22nd Anniversary Of NATO Bombing, Kurti: Justice For This Crime Of Serbia Has Not Been Established
The launch of NATO airstrikes against Yugoslavia, 22 years ago, would fulfill Kosovo's desire for freedom and independence. 78 days of bombing ended with the capitulation of Yugoslav forces, after a long genocide against Kosovo Albanians.
Kosovo and Serbia commemorated the 22nd anniversary of the launch of NATO airstrikes.
The first bombs were dropped on March 24, 1999, at strategic positions in the Yugoslav Army, by order of US President Bill Clinton.
78 days later, after more than 1,200 killed on Yugoslav territory and over 10,000 wounded, President Slobodan Milosevic accepted the capitulation and withdrawal from Kosovo.
The new Prime Minister, Albin Kurti, and the government cabinet paid tribute on Wednesday at the "Adem Jashari" memorial complex in Prekaz.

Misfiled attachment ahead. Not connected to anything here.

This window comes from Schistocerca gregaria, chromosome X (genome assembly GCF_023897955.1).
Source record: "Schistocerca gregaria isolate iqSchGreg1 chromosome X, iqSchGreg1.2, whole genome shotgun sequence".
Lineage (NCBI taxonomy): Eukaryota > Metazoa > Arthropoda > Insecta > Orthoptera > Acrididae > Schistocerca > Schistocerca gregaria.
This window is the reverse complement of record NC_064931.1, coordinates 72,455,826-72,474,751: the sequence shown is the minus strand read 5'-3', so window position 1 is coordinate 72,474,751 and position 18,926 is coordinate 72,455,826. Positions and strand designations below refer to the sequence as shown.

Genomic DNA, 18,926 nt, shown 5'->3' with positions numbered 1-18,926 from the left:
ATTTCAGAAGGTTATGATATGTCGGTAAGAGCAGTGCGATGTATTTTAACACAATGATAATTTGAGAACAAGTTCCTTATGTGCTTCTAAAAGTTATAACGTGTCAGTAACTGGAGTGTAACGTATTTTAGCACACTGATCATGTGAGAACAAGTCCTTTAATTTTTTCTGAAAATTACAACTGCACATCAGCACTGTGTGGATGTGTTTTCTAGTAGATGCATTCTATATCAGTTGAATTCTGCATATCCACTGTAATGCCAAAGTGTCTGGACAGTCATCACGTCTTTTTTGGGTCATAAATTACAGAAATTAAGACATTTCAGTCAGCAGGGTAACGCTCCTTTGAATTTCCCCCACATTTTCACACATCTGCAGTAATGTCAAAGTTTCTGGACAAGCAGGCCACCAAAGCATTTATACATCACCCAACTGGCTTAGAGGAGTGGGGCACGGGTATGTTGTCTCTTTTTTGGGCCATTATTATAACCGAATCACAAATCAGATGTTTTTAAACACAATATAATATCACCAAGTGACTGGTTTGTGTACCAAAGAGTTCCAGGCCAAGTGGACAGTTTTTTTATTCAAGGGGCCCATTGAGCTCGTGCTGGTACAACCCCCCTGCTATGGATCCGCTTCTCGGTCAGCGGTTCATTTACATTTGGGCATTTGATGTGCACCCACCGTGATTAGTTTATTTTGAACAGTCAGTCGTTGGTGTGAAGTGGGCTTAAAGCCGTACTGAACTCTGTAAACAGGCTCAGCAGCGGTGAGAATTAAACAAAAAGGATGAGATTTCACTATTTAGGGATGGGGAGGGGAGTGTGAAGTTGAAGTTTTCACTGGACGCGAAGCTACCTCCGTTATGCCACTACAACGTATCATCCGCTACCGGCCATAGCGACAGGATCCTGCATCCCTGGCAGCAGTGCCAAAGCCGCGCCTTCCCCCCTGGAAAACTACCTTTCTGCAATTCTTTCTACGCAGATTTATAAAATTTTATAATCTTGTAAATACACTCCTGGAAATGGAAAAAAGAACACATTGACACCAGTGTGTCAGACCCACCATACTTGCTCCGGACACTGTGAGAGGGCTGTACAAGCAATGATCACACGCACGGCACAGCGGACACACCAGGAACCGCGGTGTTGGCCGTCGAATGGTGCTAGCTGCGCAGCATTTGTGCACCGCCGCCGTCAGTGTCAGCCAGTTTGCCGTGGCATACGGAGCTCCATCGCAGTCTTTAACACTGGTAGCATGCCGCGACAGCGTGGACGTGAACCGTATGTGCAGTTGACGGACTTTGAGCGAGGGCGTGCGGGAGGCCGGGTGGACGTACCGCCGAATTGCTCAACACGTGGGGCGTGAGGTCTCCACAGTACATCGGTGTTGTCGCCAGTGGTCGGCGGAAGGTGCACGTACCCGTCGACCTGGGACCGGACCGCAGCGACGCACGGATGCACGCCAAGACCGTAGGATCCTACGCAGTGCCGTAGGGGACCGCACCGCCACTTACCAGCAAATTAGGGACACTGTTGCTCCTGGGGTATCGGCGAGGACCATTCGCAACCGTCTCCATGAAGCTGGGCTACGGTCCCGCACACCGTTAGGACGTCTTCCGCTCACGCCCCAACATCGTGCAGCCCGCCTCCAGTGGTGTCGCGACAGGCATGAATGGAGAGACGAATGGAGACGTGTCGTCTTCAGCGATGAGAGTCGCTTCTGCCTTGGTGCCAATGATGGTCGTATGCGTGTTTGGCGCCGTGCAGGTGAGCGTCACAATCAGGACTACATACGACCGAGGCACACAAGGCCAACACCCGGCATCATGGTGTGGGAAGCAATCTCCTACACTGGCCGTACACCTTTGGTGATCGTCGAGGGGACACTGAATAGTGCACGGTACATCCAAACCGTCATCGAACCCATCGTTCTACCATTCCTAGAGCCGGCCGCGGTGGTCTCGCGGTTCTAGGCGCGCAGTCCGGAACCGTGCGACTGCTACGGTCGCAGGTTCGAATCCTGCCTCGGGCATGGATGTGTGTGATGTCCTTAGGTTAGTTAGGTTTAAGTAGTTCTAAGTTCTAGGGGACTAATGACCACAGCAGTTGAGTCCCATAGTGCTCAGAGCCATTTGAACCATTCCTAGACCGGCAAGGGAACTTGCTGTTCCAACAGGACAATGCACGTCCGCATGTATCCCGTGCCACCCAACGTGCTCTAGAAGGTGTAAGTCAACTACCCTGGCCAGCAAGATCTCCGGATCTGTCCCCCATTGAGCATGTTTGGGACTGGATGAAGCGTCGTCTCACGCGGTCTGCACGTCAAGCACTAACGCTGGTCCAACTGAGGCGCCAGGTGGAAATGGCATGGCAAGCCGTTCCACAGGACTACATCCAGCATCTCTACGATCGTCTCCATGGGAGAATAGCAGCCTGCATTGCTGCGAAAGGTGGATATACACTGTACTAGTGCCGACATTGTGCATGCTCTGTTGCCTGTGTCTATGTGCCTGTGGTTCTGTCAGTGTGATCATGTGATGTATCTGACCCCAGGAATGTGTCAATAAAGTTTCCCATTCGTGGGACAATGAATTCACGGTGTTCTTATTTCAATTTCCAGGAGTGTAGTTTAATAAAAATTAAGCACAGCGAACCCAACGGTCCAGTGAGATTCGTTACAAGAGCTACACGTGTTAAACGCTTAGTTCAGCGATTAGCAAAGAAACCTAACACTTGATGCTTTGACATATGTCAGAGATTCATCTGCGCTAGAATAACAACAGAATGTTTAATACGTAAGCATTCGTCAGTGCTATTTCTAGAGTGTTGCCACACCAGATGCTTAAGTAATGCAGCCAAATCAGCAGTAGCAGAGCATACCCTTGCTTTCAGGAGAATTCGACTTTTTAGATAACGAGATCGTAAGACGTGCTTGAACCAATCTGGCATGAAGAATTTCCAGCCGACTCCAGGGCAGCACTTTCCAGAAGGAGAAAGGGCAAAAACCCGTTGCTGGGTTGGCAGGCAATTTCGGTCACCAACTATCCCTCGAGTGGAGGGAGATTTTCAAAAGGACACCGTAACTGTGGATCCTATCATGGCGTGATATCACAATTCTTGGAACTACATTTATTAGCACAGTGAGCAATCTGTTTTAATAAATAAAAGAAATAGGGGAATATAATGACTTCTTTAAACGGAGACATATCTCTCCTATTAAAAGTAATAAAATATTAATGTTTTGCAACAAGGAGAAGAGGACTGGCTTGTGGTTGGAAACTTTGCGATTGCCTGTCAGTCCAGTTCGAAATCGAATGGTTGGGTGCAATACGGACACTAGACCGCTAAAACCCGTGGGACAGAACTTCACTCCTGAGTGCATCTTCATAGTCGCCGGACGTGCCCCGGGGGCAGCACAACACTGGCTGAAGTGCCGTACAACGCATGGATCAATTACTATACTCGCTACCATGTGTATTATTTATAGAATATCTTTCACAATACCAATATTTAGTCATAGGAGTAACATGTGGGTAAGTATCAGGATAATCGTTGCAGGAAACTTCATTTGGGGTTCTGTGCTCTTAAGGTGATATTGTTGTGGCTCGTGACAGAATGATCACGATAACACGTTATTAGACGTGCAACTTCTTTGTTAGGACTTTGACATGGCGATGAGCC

Kurti said that Serbia has not yet repaid the damage of the genocide against the Albanians of that time.
"Their blood is never lost, their name is never forgotten and we go back and forth here in Prekaz to understand where we come from and to know better where we are going," said Kurti.
Serbia calls NATO operation 22 years ago one of the greatest crimes of the 20th century, unjust, as the attacks were not authorized by the UN Security Council.
Senior officials of the country and the majority of Serbian citizens, for this reason, still oppose the country's membership in NATO.
The Kosovo-Serbia fighting of 1998-1999 is estimated to have ended with more than 13,000 casualties, of which over 8,600 Albanian civilians and up to 2,500 Serb and other civilians.
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